Stuff Dutch People Like

No. 65: Social Policing

It was one of those days. I was suppose to be catching an international flight in less than 2 hours. The taxi I had ordered was no where to be found but that was the least of my worries as I flew around my apartment stuffing random items into an over-sized suitcase. My father’s voice rang through my head “I think you like the drama of being late”. As I panicked to find my passport, the buzzer rang. I grabbed my bags and ran for the door. A full garbage bag caught my eye and I threw it over my shoulder and headed downstairs.

Outside, I glanced at my watch and threw the garbage bag on the curb. As I walked towards the cab, I heard someone yelling loudly over my shoulder. I glanced back and saw an middle-age Dutch man running towards me, arms flailing madly around him. Huh? What could he possibly want? Was that a garbage bag he was running towards me with!?  As he got closer I could feel his rage without even deciphering his tirade of angry guttural words: It was 15:00 and garbage was only to be put on the street AFTER 18:00!!!” He marched up to the cab, threw the bag at my window, before yelling ASO!!” and storming off.


Wagging-Finger-2That was my first encounter with what I like to refer to as Dutch Social Policing (mixed with a nasty temper, in this case). Dutch people have a penchant for getting up in everyone else’s business. Living in Amsterdam, on top of each other, doesn’t help the situation much.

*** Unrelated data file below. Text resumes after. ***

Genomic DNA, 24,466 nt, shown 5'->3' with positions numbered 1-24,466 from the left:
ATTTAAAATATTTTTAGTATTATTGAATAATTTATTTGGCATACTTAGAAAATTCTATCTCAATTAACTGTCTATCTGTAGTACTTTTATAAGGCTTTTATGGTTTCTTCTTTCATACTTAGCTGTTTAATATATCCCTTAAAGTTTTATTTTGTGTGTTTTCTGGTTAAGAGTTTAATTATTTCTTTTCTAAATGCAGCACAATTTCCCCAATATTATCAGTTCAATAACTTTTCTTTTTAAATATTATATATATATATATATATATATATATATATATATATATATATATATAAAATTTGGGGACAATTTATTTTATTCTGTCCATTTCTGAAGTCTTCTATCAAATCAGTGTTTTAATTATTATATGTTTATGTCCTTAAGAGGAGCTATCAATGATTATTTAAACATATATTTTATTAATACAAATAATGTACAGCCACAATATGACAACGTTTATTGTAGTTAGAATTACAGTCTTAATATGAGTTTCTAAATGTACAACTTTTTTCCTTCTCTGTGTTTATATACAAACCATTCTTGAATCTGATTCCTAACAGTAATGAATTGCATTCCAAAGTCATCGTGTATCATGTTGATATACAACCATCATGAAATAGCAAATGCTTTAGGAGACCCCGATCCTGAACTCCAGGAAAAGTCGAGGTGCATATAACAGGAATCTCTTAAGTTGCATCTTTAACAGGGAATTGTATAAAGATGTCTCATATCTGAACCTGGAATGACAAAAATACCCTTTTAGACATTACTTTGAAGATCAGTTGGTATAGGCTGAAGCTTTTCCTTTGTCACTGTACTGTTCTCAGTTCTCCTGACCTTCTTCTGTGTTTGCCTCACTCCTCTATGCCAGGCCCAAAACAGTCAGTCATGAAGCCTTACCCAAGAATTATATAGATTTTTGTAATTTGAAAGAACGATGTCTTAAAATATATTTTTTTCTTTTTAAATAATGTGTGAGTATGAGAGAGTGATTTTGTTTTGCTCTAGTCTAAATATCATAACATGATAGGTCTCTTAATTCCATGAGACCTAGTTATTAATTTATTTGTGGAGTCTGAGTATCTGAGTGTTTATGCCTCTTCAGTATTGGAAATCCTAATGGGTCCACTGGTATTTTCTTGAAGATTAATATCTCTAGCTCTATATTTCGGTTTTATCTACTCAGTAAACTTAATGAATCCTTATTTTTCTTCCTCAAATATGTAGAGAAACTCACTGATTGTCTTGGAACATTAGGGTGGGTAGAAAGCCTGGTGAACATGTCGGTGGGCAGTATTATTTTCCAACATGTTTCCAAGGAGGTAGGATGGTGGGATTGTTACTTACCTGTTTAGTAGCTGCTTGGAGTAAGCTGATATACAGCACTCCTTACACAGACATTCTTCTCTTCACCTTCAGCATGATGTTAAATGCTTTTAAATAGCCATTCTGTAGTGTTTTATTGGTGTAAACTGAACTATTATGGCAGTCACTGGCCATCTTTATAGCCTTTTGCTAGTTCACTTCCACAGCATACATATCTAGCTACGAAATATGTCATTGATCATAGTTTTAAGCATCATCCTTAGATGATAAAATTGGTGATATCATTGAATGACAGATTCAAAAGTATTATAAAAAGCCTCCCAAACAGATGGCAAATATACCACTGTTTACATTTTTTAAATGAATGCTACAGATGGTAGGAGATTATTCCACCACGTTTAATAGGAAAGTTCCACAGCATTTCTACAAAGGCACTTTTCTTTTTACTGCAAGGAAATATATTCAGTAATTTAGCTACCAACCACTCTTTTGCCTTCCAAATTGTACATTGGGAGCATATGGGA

The Dutch have a certain code of unwritten rules and social etiquette that must be closely observed at all times. To maintain order in a tiny over-crowded country, everyone must abide by the rules. If you don’t, you can be sure a Dutchie will call you out on it.

I must say, I do have respect for this system but having not grown-up in such a sphere, I still have a hard time getting used to the finger-wagging and seemingly tattle-tale like behavior. One can’t help but feel like a scorned child when you are sharply told, not once but twice, by complete strangers that “drinking tea on a tram is NOT allowed”. Really? Come on! Does my quiet tea-sipping truly bother you? ..So much that you had to get up, out of your seat, and come all this way to say something?! Might I ask if you get paid for extra-curricular civil servant duties?

Or how about my favourite topic: the speaking of Dutch. “Should I be speaking Dutch if I live here?” “Oh, really. Thank-you, complete stranger, that never crossed my mind!!”

“Is my child going to go to Dutch school?” “Why, random-person-standing-next-to-me-in-line, thanks for asking. Perhaps we should go grab a coffee, become BFFs, and I can tell you all about my life.”

This ain't gonna get you far in the Lowlands!

This ain’t gonna get you far in the Lowlands!

I’ll never forget seeing a fairly rough-looking British tourist on the metro with his feet on the seat in front of him. As the metro chugged on, various Dutch passengers would approach him to tell him that this was clearly not allowed. He’d glance at each of them in an utterly bored manner and continue about his business -feet remaining firmly planted on the seat.

After about 5 stops, and 5 different lectures, an older Dutch couple marched up to him and told him loudly in English that “he should remove his feet immediately!” He finally looked up, and said loudly Really? Now what the f@# are you going to do about it?” The entire metro erupted into loud (Dutch) chatter of shock and anger. Someone summoned the driver and the next thing you know the disobedient infidele was promptly escorted off the metro, his exit met with hearty applause. (Clearly the older Dutch couple knew exactly “what the f@#$ they were going to do about it!!” ;)